Born Alva White of French and Italian parents, her mother, a former chorus girl, died when Alice was only three years old. She attended Roanoke College in Virginia and then took a secretarial course at Hollywood High School also attended by future actors Joel McCrea and Mary Brian. After leaving school she became a secretary and "script girl" for director Josef Von Sternberg. After clashing with Von Sternberg, White left his employment to work for Charlie Chaplin, who decided before long to place her in front of the camera.
Her bubbly and vivacious persona led to comparisons with Clara Bow, but White's career was slow to progress. After playing a succession of flappers and gold diggers, she attracted the attention of the director and producer Mervyn LeRoy who saw potential in her. Her first sound films included Show Girl (1928) made in the Vitaphone sound-on-disc system, and Show Girl in Hollywood (1930) in the Western Electric sound-on-film process, both released by Warner Brothers and both based on novels by J. P. McEvoy. In these two films, White appeared as "Dixie Dugan". In October 1929, McAvoy started the comic strip Dixie Dugan with the character Dixie having a "helmet" hairstyle and appearance similar to actress Louise Brooks. White also used the services of Hollywood 'beauty sculptor' Sylvia of Hollywood to stay in shape.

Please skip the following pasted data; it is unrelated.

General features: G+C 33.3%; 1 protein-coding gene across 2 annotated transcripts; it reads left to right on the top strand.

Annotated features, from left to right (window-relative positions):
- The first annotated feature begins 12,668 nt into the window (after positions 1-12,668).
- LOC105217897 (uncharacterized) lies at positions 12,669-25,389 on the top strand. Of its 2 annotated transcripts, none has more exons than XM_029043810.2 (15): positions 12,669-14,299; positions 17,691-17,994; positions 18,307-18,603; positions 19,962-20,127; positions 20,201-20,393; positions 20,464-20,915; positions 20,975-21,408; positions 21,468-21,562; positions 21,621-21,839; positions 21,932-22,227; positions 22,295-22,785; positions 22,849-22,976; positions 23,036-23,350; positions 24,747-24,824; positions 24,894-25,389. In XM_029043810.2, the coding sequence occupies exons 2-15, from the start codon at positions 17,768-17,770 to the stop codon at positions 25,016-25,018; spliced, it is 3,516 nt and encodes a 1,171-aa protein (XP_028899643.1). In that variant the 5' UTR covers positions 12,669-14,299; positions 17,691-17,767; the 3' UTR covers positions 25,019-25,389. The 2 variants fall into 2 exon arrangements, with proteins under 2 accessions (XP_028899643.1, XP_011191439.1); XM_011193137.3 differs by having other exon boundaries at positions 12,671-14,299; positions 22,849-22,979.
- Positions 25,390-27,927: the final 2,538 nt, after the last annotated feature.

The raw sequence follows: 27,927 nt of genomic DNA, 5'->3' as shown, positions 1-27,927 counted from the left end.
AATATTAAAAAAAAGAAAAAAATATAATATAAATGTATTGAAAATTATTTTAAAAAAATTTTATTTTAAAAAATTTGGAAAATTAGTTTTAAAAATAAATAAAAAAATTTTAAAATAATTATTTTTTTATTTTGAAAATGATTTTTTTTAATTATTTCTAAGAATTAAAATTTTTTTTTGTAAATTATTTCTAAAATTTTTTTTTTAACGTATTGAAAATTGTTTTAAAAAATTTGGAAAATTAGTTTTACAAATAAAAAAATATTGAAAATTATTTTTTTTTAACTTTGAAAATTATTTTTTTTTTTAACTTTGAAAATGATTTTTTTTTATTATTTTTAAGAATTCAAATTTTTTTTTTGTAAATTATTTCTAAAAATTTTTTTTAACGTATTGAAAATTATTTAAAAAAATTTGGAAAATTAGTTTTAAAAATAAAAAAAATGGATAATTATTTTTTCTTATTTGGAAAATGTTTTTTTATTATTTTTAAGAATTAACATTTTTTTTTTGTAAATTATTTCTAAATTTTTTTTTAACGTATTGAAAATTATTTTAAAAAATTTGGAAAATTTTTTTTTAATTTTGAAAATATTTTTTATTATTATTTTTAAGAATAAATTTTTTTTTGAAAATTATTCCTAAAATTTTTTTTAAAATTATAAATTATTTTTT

She left films in 1931 to improve her acting abilities, returning in 1933 only to have her career hurt by a scandal that erupted over her involvement with boyfriend actor Jack Warburton and future husband Sy Bartlett. Although she later married Bartlett, her reputation was tarnished and she appeared only in supporting roles after this. By 1937 and 1938, her name was at the bottom of the cast lists. She made her final film appearance in Flamingo Road (1949).
She has a star on the Hollywood Walk of Fame for her contribution to Motion Pictures, at 1501 Vine Street.
White died of complications from a stroke, aged 78, on February 19, 1983.